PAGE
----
Opinion: Not exactly a vacation

Online Poster

Online Poster

By Angela Loiacono

The University has officially deemed the week of Nov. 22 Thanksgiving Break. I, however, have renamed it National Work Week. I’m sure professors and my fellow students majoring in advanced-basket weaving will enjoy the week off. I, on the other hand, will be found with my face planted in a textbook.

Honestly, I think the faculty must belong to some type of underground organization. Perhaps it’s called the “How to make Thanksgiving vacation be anything but a break from school” club. The teachers swear allegiance to one another and hold meetings under a dim light in the basement of the library. Here, they hold a contest to see which teacher can assign the most amount of homework to students over break.

It’s my genuine hope that this is a small exaggeration. Unfortunately, judging by the amount of books I’ll be shoveling into my bag for the trip home, one would think otherwise.

In an effort to stay afloat in my five classes, I will be researching and interviewing for a journalism project, reading hundreds of pages for anthropology, attempting to understand economics and completing my James Scholar project. And those are just the things I can remember. Others students I’ve spoken with have received surprise assignments. An extra seven chapters of reading casually assigned the week before break doesn’t seem fair.

Some might argue that having homework over break is the product of procrastination. Although that might be the case for some, it’s definitely not the case for others. Just about every student I know works hard to keep up with his or her daily class work. Unless students opt to skip a meal or stop sleeping, they have little room to work ahead to reduce their workload over break.

I used to think Thanksgiving Break would offer a little stress relief. Now, I feel as if I’m going to need to strap my computer to my side just to get by. What happened to enjoying a family holiday at home without any worries? I can picture it now. I’ll be helping my mom cook Thanksgiving dinner. While she’s busy chopping away at some vegetables, I’ll be stirring gravy with one hand and flipping the pages of my economics book with the other.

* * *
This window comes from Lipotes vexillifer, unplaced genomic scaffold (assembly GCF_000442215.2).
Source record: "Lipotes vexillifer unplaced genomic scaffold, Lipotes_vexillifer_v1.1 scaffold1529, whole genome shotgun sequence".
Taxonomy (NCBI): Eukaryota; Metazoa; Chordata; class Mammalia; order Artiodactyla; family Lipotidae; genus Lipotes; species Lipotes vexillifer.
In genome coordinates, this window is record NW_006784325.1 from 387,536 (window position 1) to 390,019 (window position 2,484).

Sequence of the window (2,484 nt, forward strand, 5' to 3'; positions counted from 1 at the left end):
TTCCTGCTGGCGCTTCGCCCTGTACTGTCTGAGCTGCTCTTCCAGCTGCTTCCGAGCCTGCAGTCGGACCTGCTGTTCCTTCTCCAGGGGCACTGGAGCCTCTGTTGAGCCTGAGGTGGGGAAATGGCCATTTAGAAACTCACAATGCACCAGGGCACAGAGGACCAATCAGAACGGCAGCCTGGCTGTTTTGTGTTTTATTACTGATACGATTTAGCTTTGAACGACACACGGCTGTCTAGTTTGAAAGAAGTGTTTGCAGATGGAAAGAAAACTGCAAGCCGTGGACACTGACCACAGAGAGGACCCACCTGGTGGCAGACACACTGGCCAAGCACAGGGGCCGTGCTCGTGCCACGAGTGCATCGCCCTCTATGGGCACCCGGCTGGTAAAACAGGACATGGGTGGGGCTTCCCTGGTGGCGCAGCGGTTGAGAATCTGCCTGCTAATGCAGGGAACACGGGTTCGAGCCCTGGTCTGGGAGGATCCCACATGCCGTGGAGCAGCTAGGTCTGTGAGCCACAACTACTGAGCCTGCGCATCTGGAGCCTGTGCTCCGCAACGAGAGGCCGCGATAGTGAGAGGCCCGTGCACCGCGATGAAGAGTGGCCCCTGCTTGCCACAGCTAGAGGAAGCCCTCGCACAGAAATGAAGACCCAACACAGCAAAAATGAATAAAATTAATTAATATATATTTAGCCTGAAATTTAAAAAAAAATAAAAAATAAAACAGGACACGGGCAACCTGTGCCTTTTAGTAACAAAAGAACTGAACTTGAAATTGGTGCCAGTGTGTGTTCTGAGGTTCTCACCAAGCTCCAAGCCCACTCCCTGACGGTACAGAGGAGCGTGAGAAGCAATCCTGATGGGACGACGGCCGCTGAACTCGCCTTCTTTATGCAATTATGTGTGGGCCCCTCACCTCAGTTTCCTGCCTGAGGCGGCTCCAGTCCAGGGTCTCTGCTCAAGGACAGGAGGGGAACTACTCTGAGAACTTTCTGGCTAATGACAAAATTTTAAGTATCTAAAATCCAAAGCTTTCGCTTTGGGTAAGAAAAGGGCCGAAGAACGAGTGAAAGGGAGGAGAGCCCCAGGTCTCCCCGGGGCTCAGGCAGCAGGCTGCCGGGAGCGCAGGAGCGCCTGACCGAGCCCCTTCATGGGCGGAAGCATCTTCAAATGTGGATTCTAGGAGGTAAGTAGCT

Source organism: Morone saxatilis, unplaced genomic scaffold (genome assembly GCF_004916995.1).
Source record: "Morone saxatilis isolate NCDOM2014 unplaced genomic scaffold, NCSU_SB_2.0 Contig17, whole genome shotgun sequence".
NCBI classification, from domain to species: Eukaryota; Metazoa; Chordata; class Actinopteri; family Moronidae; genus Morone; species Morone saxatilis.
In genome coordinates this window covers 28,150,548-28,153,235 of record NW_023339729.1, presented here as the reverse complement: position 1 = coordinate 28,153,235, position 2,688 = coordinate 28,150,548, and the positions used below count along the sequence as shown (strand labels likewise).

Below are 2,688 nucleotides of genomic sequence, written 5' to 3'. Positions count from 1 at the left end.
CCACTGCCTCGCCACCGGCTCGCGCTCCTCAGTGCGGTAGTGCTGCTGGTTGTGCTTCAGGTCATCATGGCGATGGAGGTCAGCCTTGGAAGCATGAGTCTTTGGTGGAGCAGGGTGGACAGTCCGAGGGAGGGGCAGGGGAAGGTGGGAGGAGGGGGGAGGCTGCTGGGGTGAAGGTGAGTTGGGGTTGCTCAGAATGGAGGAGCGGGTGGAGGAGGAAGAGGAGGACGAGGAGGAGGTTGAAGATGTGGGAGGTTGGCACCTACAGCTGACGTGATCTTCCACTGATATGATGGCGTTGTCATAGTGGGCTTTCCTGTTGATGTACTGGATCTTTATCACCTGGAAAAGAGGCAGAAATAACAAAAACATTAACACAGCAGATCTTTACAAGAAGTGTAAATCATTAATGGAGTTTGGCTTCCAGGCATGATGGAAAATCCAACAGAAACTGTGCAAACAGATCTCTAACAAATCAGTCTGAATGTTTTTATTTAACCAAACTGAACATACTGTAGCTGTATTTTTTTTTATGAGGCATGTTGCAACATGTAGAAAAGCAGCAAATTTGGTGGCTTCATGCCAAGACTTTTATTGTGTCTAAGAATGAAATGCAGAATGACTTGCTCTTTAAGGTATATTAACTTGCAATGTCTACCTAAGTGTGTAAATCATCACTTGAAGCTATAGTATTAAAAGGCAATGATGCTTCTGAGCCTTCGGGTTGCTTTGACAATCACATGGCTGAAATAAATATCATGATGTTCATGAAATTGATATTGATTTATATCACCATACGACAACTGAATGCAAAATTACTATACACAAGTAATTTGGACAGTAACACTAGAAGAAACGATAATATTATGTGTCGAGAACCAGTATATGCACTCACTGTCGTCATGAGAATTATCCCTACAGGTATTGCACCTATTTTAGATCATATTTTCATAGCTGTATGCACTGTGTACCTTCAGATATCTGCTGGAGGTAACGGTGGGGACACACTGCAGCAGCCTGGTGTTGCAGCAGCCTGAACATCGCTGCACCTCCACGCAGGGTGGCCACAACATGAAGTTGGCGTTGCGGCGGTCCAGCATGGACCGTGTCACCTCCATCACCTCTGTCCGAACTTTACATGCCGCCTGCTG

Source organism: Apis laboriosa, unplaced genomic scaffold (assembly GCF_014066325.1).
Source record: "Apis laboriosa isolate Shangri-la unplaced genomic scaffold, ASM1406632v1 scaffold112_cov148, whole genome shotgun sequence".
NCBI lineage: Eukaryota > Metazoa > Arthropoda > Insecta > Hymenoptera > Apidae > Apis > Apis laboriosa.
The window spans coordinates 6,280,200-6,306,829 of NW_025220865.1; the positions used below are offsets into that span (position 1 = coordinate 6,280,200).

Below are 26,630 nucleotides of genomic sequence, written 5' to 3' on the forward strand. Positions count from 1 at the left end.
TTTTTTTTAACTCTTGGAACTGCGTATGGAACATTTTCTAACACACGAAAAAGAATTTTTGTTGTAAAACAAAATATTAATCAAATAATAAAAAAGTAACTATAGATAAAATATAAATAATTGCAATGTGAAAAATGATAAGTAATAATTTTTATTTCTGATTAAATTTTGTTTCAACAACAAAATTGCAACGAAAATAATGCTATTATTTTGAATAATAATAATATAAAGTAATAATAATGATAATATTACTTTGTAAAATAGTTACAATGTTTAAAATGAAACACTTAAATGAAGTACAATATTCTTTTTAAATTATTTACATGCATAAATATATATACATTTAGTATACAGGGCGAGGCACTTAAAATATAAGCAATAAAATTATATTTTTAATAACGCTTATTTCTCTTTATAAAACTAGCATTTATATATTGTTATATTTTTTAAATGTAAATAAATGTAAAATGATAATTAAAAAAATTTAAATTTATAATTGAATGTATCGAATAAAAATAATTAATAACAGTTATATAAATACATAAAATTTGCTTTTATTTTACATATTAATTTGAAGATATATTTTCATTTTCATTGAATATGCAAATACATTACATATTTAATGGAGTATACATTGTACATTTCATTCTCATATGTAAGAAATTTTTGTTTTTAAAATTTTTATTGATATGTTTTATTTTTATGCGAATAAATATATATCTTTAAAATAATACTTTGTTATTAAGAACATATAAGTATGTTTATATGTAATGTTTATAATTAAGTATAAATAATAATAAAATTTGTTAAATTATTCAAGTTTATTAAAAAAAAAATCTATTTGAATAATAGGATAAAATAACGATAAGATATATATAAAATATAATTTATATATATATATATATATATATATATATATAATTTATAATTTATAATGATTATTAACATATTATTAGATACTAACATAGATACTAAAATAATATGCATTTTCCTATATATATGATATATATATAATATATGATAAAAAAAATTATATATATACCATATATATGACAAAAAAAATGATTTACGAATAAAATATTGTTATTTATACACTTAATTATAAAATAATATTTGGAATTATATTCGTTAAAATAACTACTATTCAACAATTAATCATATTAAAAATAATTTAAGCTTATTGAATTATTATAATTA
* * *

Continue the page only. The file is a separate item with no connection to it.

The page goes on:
I have a feeling some professors have forgotten we are people first and students second. Thanksgiving is about spending time relaxing at home with your family. It’s about being thankful for the gifts in your life. It doesn’t have anything to do with school work. I think some teachers might have fallen victim to a common misunderstanding: Thanksgiving Break shouldn’t be synonymous with giving students additional work.

Now, I’m willing to admit this isn’t the case for all professors. There are several who have given students a sufficient amount of time to complete assignments that will be due after break. I commend these professors for their efforts. However, judging by the attitudes of many students I’ve spoken with, these teachers are hard to come by.

And if you don’t think homework over break is bad enough, just wait until you return to campus. Once students come back, they have exactly two weeks before finals start. It’s such a wonderful, cozy feeling to know that when you step back into Urbana-Champaign, it doesn’t just mean returning to school – it means locking yourself in the library to study. I know I can’t be stress-free over break knowing that upon my return I have five huge tests. My name already is gold-plated on an undergrad cubicle.

But I guess that’s the price we pay for celebrating a national holiday. Students can’t be too bitter though, at least we’ll get to see our family and friends, even if it is over the rim of a book.

Angela Loiacono is a sophomore in LAS. Her column runs Fridays. She can be reached at [email protected]